Olive is a shy girl who prefers reading about genre_fiction:adventure stories to having them herself. But when a mysterious figure steals all of the books in town, Olive decides to set out straight into an genre_fiction:adventure stories of her own. The thief, meanwhile, doesn't quite know what to do with the stories he's stolen.
Olive must track down the thief and teach him the joys of reading - and sharing - stories.
Reviewed by Nikki Gamble
The Story Thief is the third children’s book by printmaker Graham Carter
The story begins:
Olive was rather a shy girl. She rarely left the house except to visit the library in Craggy Bay with her Dad and borrow books. Olive LOVED books.
However, Olive’s happy life is rocked on a rowing trip with her Dad. Olive drops a book that sinks to the bottom of the ocean. A mysterious creature finds the book and after discovering that books seem to bring enjoyment to people, it steals all of the books in town,. The only problem – it doesn’t know what to do with them. Meanwhile, the townspeople are unhappy without their books and it is left to Olive to track down the thief and teach him the joys of reading – and sharing stories.
Graham Carter’s illustrations are a visual delight. The style is colourful and contemporary but the mood is distinctly traditional. One of the things that I really enjoyed is Carter’s world-building. The craggy town where Olive lives is a topsy-turvey collection of roofs and windows with the feeling of an old Cornish fishing village like Polperro. Olive’s bedroom is devoid of techno paraphernalia, instead, we see a bookcase, a wooden trainset and a mechanical robot, Her imagination is fired (as shown in thought images) while her Dad reads a bedtime story. She wears a nightcap as might be worn by Wee Willie Winkie in an old fashioned Mother Goose.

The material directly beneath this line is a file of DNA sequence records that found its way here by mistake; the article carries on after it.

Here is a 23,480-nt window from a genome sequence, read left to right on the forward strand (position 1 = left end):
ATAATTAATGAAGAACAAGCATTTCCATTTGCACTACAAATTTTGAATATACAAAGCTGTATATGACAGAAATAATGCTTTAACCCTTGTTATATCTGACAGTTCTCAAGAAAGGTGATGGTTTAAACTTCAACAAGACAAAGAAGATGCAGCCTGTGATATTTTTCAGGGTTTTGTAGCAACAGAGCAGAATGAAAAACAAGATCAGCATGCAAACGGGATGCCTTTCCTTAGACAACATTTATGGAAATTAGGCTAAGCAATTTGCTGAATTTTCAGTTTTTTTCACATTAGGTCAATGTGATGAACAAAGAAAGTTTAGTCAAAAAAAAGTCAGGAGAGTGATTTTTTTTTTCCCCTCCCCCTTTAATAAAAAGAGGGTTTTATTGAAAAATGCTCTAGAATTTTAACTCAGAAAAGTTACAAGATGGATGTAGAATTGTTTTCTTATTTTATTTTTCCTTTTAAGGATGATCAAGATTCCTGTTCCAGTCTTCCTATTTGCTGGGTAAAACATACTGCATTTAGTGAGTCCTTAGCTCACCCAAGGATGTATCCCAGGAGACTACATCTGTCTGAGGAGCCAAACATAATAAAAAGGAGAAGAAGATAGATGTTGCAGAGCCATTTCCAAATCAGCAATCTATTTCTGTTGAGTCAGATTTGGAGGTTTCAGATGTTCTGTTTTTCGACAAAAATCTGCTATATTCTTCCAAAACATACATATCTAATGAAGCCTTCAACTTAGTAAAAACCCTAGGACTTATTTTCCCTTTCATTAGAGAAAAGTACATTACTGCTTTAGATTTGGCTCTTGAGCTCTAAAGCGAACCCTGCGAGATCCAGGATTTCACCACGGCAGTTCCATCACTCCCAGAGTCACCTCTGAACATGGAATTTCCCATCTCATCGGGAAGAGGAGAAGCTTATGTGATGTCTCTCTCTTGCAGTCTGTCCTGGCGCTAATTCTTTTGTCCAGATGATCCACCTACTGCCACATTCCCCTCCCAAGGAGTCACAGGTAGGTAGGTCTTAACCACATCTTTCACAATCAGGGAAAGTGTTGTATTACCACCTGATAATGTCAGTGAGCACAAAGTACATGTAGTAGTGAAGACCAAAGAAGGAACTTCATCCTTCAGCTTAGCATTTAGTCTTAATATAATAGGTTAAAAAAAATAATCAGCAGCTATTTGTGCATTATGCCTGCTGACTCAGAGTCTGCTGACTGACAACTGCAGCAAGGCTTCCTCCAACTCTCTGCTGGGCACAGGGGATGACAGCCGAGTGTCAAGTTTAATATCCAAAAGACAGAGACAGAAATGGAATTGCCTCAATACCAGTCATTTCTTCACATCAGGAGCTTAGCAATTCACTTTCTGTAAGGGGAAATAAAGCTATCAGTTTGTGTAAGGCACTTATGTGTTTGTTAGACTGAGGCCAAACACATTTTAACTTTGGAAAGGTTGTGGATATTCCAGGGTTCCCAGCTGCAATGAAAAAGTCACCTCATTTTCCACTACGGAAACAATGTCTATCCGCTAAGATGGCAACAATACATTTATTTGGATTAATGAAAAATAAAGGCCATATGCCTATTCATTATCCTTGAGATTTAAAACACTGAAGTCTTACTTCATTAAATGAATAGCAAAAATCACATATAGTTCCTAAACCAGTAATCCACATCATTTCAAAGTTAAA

In another scene, a heavily bearded lighthouse keeper sits in his lightroom reading, surrounded by dials and levers and an old fashioned radio. Craggy Bay is a cosy world with cobbled streets, no wonder the creature wants a piece of this magic.
Carter’s pictures have a luminescent yellow, glow-in-the-dark quality, he discovered the technique for creating this effect by using light inks on top of darker printing inks which give shapes that sodium-like glow that we recognise from older street lamps. It makes his twilight scenes magical. I was interested to discover that he has also produced posters for Brighton’s midwinter solstice festival of light, Burning the Clocks, Festival, which have the same glowing qualities
For anyone who loves stories, the joy in this book is that shy Olive becomes the intrepid explorer, inspired by the characters she has read about. And she wins the creature over not by doing battle but simply by reading aloud. Stories do have the power to shape the people we become and this is the essence of The Story Thief. It is a lovely addition to the book corner (and you may well want to check out Graham Carter’s online print shop too).
Formerly a teacher (secondary and primary) and university lecturer, with over 35 years’ experience, Nikki has worked extensively in schools across the UK and internationally. She is the author of Exploring Children’s Literature now in its fourth edition (Sage, 2019) Co-author of Guiding Readers, winner of the UKLA Academic Book award (UCL, 2016). Nikki runs workshops for teachers, librarians, students and researchers on different aspects of children's literature, an online summer school and an Audience with events, celebrating writers and illustrators who have made an exceptional contribution to the world of children's books. Further information exploringchildrensliterature.uk